Birth house of traveler, cartoonists, painter, director, writer: Zuko Džumhur, the inhabitant of the world and the most famous person from Konjic

PHOTO: VELIJA HASANBEGOVIĆ

Besides the stone bridge, Neretva, rafting, tables, Tito’s bunker, woodcarving, Konjic is also recognizable by the birth house of Zulfikar Zuko Džumhur, a travel writer, painter and cartoonist who still lives in memory not only of Konjic people but also of many venerators of his work throughout BiH.

Zuko’s birth house is an addition to the Konjic Local Heritage Museum, with holdings of authentic furniture made by carvers from Konjic and decorated with beautiful, traditional motifs. In showcases, there are also parts of the recognizable Zuko’s clothes, a multitude of literary materials – published and unpublished texts of this traveler, his family, and photos with the most significant Zuko’s friends, writers and numerous artists he met during his life.

Unique style

The visit to the Heritage Museum and a visit to the home of Zuko Džumhur is organized upon request of guests. The visitors who come to see his house are a proof that Zuko will live while Konjic people exist. People laugh when they see his cartoons and quotations, they admire his paintings, enjoy listening to anecdotes about his life, and the door of his birth house is open to anyone wishing to look at what remained behind Zuko. Employees of the Museum will gladly show it.

-School children and people who knew Zuko are our most common visitors.  Last month we had about 1,500 school visits in several months and we are particularly pleased about this – says Sabira Šahinović, curator of the Museum and a presenter at Zuko’s birth house.

The house looks almost identical as it looked during life of an unprecedented travel writer, cartoonist, painter, director, writer, TV scriptwriter, great humanist and guardian of our heritage. Behind the large doors made of oak and stone wall, greenery comes out of the garden paved with the river stone, and the old wooden entrance door conceal authentic and traditional motifs of the interior of the house.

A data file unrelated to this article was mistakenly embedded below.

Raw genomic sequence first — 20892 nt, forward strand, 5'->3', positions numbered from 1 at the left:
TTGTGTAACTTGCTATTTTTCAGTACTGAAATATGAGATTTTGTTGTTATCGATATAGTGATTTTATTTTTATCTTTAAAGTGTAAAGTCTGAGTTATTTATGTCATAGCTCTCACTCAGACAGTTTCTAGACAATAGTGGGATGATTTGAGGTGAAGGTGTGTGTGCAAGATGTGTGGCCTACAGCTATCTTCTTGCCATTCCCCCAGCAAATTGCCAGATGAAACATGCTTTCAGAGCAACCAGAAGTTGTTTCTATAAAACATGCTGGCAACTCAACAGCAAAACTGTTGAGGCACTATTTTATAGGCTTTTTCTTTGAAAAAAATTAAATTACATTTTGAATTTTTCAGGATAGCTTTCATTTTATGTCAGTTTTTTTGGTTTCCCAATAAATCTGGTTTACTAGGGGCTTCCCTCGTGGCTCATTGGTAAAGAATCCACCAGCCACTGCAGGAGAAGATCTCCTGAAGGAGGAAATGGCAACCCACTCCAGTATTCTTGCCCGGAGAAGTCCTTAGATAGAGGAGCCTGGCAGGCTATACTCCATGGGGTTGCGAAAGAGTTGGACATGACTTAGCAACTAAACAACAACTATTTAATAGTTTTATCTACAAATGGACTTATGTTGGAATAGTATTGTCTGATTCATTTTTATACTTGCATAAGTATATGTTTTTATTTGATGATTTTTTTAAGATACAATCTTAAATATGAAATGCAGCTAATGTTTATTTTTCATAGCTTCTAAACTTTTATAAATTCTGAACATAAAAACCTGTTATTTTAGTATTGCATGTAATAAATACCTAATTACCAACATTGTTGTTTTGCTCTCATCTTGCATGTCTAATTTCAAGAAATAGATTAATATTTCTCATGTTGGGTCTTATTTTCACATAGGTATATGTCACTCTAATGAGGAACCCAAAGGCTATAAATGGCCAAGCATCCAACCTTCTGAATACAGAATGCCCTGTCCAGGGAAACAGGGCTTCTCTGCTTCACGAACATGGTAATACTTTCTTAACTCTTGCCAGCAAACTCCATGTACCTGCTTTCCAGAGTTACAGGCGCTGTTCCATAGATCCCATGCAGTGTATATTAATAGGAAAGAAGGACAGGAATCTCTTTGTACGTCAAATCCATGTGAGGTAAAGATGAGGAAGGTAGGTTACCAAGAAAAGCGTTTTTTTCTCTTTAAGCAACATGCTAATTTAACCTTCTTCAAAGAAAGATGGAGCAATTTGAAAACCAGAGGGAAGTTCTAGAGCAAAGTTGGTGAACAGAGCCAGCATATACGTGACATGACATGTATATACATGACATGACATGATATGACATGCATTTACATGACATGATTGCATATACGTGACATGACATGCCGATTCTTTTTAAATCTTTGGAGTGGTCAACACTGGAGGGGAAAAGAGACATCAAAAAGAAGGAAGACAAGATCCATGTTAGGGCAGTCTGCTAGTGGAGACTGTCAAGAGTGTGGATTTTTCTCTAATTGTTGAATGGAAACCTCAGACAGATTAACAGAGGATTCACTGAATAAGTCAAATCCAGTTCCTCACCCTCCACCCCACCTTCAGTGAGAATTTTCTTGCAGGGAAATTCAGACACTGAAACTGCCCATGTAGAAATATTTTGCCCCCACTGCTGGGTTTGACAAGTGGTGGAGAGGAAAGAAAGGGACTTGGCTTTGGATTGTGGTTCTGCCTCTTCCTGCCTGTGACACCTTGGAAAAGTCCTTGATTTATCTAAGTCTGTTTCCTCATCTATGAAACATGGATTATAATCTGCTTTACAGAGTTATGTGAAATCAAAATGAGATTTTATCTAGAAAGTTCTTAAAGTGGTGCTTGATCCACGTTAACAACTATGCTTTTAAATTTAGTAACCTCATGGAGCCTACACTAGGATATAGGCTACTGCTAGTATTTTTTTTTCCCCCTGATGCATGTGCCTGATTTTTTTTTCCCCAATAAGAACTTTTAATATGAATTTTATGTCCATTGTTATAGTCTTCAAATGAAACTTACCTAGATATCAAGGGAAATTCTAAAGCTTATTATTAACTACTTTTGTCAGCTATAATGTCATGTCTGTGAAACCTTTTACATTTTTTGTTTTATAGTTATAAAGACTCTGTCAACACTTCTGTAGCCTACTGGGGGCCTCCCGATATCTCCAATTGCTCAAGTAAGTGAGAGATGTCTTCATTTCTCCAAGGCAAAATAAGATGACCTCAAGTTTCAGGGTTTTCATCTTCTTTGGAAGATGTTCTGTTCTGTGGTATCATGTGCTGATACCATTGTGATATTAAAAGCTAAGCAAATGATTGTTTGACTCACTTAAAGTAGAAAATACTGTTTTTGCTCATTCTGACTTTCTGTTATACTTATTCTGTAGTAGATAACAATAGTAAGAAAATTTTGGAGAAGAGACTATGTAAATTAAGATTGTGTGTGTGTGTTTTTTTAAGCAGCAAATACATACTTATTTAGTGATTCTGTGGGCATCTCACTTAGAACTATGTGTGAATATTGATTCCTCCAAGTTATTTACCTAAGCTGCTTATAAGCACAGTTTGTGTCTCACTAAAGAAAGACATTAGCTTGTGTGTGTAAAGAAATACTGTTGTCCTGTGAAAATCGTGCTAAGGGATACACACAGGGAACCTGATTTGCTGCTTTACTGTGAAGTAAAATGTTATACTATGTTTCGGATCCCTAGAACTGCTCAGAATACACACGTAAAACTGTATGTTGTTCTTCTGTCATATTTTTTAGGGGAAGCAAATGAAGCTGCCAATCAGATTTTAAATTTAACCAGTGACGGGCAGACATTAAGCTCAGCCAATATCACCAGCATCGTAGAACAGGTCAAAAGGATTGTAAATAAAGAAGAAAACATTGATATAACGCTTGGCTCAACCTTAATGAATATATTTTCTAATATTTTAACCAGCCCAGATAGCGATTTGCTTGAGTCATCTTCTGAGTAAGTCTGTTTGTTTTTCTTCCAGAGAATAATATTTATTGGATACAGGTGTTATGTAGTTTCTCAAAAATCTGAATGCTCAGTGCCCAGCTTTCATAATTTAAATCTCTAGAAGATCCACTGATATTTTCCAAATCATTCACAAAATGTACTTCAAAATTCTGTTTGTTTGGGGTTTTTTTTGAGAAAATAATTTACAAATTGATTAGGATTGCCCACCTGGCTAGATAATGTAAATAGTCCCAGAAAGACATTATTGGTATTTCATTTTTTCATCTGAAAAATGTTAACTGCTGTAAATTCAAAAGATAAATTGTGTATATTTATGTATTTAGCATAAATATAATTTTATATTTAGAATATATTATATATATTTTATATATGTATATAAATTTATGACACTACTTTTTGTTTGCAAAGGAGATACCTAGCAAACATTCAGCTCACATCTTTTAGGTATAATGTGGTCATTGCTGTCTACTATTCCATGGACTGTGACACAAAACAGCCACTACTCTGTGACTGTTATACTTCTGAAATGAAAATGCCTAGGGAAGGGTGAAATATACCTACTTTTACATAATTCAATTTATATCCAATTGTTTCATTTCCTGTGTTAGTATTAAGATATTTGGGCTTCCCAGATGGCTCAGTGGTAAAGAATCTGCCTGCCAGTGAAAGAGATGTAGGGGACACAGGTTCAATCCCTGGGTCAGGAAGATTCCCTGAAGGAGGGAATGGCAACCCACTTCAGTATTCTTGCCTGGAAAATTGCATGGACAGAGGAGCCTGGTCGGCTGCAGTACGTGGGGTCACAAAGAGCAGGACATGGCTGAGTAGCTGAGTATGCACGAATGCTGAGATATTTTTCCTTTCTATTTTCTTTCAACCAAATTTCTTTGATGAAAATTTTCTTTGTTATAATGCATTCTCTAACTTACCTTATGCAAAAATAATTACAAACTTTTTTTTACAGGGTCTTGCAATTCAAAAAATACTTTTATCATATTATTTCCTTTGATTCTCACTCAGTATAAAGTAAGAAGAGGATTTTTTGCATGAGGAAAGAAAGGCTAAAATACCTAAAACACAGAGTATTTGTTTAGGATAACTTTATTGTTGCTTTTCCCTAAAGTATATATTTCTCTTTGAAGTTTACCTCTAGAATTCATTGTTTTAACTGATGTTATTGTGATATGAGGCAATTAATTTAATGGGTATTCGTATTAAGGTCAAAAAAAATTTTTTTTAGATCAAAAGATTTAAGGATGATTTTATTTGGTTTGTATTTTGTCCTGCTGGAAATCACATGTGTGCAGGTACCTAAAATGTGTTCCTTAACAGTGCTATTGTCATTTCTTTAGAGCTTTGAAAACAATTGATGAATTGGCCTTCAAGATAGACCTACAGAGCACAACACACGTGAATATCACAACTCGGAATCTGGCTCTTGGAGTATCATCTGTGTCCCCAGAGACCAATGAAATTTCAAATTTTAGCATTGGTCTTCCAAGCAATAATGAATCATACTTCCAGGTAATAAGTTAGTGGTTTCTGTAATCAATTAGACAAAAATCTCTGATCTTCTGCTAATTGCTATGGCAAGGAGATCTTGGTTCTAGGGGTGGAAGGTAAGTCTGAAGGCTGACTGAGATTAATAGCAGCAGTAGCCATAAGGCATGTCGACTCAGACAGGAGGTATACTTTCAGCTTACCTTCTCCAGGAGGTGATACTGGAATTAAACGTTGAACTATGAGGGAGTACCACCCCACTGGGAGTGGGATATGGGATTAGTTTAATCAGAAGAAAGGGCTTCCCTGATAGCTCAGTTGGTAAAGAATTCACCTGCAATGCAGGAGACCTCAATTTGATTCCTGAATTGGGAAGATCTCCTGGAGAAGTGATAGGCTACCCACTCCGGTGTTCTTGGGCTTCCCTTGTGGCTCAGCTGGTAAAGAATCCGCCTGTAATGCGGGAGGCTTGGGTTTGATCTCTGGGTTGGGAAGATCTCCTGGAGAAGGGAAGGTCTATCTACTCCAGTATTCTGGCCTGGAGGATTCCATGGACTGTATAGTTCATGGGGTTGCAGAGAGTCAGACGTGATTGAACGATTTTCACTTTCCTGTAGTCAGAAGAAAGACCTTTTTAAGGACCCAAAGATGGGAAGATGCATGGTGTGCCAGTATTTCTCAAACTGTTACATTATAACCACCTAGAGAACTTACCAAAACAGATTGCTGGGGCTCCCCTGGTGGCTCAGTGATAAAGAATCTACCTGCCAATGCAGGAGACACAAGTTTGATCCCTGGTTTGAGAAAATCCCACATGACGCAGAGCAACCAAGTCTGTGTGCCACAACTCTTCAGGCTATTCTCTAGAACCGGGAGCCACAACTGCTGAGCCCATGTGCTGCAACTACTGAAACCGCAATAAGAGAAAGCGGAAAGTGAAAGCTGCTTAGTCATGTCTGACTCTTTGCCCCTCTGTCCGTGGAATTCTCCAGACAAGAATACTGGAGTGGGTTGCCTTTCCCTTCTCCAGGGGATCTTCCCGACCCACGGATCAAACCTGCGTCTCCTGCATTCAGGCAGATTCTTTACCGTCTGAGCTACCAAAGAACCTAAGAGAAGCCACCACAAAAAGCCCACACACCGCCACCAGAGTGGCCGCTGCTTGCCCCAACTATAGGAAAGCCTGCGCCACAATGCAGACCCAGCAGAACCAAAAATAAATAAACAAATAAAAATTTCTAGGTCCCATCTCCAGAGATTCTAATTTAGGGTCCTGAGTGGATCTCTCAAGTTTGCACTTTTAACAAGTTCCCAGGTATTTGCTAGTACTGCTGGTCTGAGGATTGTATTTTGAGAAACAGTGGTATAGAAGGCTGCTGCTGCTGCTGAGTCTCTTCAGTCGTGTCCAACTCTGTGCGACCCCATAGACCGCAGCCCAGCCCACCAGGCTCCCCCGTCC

-We owe great thanks to Zuko’s friend and to the man in love with art, Safet Hebibović, who donated more than 500 caricatures. Each of these is a story for itself, and is distinguished by unique style of Zuko – explains the curator.

The original Zuk’s clothes, especially coats, which made him recognizable, brings us back to his peculiar interpretation of art, the light language he spoke … He often talked about celebrating running away in travel writing, painting and reading because “art is created so that we have where to get away from hard work and even harder lives.”

Besides thousands of Bosnians and Herzegovinians, who visit Zuko’s house each year, foreigners are also interested in his work because, according to Konjic people, they react differently to the caricature as an artistic expression.

Reputable family

Caricature in BiH has had a great influence on society and authority in history, it was somewhat corrective. Today, the humorous drawings, as a form of political and social satire, are almost expelled from the newspapers. Zuko’s caricatures, on the other hand, are still recognizable and living today as a proof of the time in which people admired this art.

Zuko Džumhur comes from the old, reputable family. His father is Abduselam Džumhur, and his mother is Vasvija. He was born in 1920 in Konjic. He finished elementary and lower secondary school in Belgrade and the upper secondary school in Sarajevo in 1939. He began studying law, but because of the restless spirit he transfered to the Academy of Fine Arts and finished in the class of Petar Dobrović. He has published more than 10,000 caricatures. He has written a screenplay for several short and three feature films. He has created 35 theater sets, and for the last ten years, he worked on Sarajevo Television as a script writer and a host of the series “Hodoljublje”.

Despite such a life opus, he remained modest, though he was offered to live in the villa of Ivo Andrić in Herceg Novi. He spent last years in this town with his wife Vezira and died on November 27, 1989, and was, according to his own wishes, buried in the hometown Konjic, which jealously keeps the memory of this traveler.

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